\ the chip was just went through a PA1/NRST reset lse.stat LSE is powered down ok \ now let's start the beeper beep.on ok \ the beeper starts within 1s: at first quiet for approx 0.5s, \ then a sound with increasing pitch that quickly stabilizes \ let's check the beeper status beep.stat BEEP clock is LSE BEEPEN is on BEEPDIV = 16 BEEPSEL = 1 ok \ let's check the LSE: lse.stat LSE is on LSE is ready on \ let's try to disable the LSE lse.off ok \ the beeper is still active! lse.stat LSE is ready ok \ even if there is no "LSE is on" flag
This means that the clock domain has a sufficient amount of "magic" to allow for some good configuration mistakes.
Here is one:
beep.on ok \ the beeper is active - let's try to switch off its clock gate: gate.beep.off ok \ the beeper is still active! - let's try to turn it off: beep.off ok \ nothing happens - it's still active! Let's start over: beep.on ok beep.off ok \ finally silence
This means that the beeper clock gate doesn't actually influence the peripheral - it enables the control of the peripheral! There is no mention of that in RM0031 chapter 23.
The sequence of events for activating the beeper in 23.2.1, quite obviously, doesn't apply for the LSE and can be safely ignored.
Experiments with the RTC
The RTC in a STM8L "Low density" device like the STM8L051F3P6 is has the following structure:
In order to be robust with respect to reset conditions the RTC configuration is split in two parts: one that controls the clock source and access to the RTC and the other that controls the RTC proper (configuration, prescalers, calendar and wakeup-timer). Unlike other peripherals only power-on reset will set the second part to default values.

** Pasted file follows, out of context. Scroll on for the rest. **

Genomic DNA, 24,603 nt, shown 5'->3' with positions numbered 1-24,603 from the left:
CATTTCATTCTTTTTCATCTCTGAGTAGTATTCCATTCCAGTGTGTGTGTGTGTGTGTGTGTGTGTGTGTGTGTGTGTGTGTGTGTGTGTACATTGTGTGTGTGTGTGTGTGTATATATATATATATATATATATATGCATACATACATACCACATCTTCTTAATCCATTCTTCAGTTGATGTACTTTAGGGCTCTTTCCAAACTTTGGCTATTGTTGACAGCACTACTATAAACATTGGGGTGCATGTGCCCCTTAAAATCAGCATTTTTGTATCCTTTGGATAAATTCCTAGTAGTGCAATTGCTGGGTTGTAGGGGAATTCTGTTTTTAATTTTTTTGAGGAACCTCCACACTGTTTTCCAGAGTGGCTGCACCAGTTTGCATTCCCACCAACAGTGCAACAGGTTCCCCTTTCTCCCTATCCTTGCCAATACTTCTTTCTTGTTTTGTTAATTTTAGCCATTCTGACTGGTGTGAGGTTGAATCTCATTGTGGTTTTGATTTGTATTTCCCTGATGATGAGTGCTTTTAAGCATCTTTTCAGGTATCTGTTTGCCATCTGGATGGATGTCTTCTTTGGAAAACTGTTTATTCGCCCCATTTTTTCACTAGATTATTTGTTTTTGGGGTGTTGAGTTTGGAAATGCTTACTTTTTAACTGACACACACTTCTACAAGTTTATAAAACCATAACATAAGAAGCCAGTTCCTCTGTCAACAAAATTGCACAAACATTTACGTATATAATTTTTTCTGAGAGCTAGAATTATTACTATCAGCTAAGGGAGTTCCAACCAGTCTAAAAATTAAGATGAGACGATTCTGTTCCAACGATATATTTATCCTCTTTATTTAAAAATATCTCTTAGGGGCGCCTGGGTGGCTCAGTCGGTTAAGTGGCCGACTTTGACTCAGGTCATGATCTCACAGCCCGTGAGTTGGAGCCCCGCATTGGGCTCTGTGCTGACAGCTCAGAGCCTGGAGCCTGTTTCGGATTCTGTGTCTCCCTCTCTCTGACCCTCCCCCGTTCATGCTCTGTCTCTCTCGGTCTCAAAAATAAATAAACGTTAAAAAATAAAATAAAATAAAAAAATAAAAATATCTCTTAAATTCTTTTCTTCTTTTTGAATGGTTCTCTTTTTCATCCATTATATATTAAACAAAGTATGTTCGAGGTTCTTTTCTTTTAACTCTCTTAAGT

Since the LSE works, in fact, with a 32.768kHz clock crystal the LSE clock source has to be selected with
PREDIV_A is "1/128" and
PREDIV_S is "1/256" by default (that is 1/32768)
RTCDIV[2:0] needs to be set to "1/1".
After power-on, the RTC clock gate needs to be set-up once, and a clock source set-up in
CLK_CRTCR has to be done (i.e. set
RTCSEL to LSE and wait until the crystal oscillator has stabilized).
The RTC proper needs only be initialized after a power-on (i.e. after disconnecting/connecting the power supply). The RTC will even continue running while flashing the MCU!